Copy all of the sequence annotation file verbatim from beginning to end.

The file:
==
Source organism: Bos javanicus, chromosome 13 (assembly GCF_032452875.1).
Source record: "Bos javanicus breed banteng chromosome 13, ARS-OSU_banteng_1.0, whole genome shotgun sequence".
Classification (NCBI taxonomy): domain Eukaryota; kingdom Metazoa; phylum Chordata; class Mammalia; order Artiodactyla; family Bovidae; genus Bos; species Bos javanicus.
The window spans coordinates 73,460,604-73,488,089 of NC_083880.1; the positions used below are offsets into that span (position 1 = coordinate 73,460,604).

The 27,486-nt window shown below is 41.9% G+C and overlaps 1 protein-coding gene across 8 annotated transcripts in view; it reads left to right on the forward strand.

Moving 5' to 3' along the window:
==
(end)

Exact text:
Source organism: Bos javanicus, chromosome 13 (assembly GCF_032452875.1).
Source record: "Bos javanicus breed banteng chromosome 13, ARS-OSU_banteng_1.0, whole genome shotgun sequence".
Classification (NCBI taxonomy): domain Eukaryota; kingdom Metazoa; phylum Chordata; class Mammalia; order Artiodactyla; family Bovidae; genus Bos; species Bos javanicus.
The window spans coordinates 73,460,604-73,488,089 of NC_083880.1; the positions used below are offsets into that span (position 1 = coordinate 73,460,604).

The 27,486-nt window shown below is 41.9% G+C and overlaps 1 protein-coding gene across 8 annotated transcripts in view; it reads left to right on the forward strand.

Moving 5' to 3' along the window: